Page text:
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Pint-sized glasses coming to growler bars
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Tap It manager Patrick McCormac stands behind an 8 ounce, 12 ounce and 16 ounce glasses on Thursday. Tap It already has additional beer sizes ready to go at its Thompson Bridge Road location after the Gainesville City Council bumped up beer samples allowed to 48 ounces, or three pints.

Pints are coming to Gainesville growler bars.

The Gainesville City Council approved changes to the city’s alcohol code this month, and Tap It and Downtown Drafts are making changes to their beer menus. The changes allow beer samples to total 48 ounces, more special event permits for growler bars and — though this doesn’t have much to do with Tap It or Downtown Drafts — allow distilleries to open in Gainesville.

On Thompson Bridge Road, Tap It is already pulling pints. At 16 ounces each, customers are allowed three pints or whatever combination of smaller glasses that add up to 48 ounces per person per day.

For customers who know what they want, they now can skip the flights and the tiny glasses and just grab a pint of what’s good. The less decisive are also going to benefit.

“We’re going to be able to have people try more samples while they’re here in the store,” said Tap It manager Patrick McCormac.

Downtown Drafts on Bradford Street is planning to talk to customers about how they want to see glass sizes change, said owner Aimee Hoecker. The business now offers an 8-ounce and a 12-ounce glass. A pint option is probably coming soon, she said.

“We’re going to go beer-by-beer on that,” Hoecker said. “If it’s something that’s 13 percent alcohol, then we probably won’t offer it in a pint.”

Expect to see more activity at the growler bars this fall. The council increased the number of event permits available to the businesses — which allow them to offer unlimited pints — to four each month. Or once a week, in other words.

“We’re excited about being able to do something consistently every week, every Friday,” McCormac said.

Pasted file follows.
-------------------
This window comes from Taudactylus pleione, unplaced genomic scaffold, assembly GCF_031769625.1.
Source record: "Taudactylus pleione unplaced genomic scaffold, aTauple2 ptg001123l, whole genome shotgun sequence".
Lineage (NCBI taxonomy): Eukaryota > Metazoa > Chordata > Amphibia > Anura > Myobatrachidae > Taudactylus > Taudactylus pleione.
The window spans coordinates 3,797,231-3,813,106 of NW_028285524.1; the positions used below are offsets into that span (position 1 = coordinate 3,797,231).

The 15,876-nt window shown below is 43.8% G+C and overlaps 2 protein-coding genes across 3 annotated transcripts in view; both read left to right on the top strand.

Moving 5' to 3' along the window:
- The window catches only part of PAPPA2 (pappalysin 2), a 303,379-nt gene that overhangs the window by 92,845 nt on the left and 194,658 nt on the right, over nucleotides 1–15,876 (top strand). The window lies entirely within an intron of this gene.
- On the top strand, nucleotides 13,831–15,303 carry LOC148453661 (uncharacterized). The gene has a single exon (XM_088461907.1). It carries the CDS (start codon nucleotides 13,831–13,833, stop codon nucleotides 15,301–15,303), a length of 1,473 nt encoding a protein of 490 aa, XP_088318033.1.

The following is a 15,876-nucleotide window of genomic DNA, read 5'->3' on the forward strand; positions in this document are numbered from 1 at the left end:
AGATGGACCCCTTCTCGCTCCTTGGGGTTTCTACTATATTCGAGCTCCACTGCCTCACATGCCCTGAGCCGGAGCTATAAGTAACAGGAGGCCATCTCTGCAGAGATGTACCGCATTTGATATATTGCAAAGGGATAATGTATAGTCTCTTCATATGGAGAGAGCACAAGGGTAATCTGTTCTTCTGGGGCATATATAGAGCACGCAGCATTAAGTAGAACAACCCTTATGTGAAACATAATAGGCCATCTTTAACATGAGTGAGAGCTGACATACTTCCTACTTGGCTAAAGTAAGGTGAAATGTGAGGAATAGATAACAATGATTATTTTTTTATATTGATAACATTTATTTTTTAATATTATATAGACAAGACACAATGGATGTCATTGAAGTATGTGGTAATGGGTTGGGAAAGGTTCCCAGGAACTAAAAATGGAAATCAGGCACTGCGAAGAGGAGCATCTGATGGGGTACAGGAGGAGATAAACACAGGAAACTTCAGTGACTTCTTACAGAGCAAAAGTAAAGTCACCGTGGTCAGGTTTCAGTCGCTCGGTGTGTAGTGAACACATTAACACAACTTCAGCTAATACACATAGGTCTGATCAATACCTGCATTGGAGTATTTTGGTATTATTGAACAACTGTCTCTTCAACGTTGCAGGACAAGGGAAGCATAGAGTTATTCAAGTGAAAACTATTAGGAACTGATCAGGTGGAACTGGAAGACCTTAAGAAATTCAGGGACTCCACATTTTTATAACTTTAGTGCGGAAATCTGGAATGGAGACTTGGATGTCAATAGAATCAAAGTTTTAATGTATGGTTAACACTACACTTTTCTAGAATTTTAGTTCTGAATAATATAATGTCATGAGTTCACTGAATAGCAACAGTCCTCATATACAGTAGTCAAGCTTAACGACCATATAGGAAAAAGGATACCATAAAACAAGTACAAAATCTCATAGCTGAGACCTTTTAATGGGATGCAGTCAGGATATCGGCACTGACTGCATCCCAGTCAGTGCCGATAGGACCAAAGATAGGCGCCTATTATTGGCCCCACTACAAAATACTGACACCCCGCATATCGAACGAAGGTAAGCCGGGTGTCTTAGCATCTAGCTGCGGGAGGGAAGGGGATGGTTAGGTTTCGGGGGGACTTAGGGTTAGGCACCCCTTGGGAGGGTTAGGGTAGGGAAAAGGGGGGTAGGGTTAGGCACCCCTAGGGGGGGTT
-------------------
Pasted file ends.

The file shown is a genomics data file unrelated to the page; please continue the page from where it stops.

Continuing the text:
Tap It is planning to have food trucks and live music every Friday this fall.

Fans of Wrenched Bicycles got the short end of the stick on code changes, however. In 2017, the bike shop starting taking advantage of a code provision that allowed the business to add a bar and beer menu to its shop so long as its conventional retail made up the majority of the business.

In exchange for staying focused on retail, Wrenched didn’t have a per-day limit or a limit on glass sizes. With the city’s change to the code, Wrenched now has the same per-day limit as the growler bars but can’t sell to-go beers in cans or growlers.

“We’re just draft consumed in the store. It’s a big difference,” said Wrenched owner Todd Berry. “I could see it if we’ve done anything remotely out of whack. We close at six, so you’ll never see that.”

Berry added that the new restriction probably isn’t going to be the end of his store or its bar operation, “it’s the point of it” that has him upset.

While the city voted to increase beer samples allowed by growler bars, it backed off of a planned restriction on wine sales. The city originally planned to trade one for the other — offering more beer sales for less wine — but backtracked after fierce opposition from Downtown Drafts, which has started a series of wine nights, wine-and-food pairings and other events.

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Lauren Williams, general manager at Downtown Drafts in Gainesville, pours a beer for a customer at the growler shop Tuesday, Aug. 21, 2018. - photo by Austin Steele
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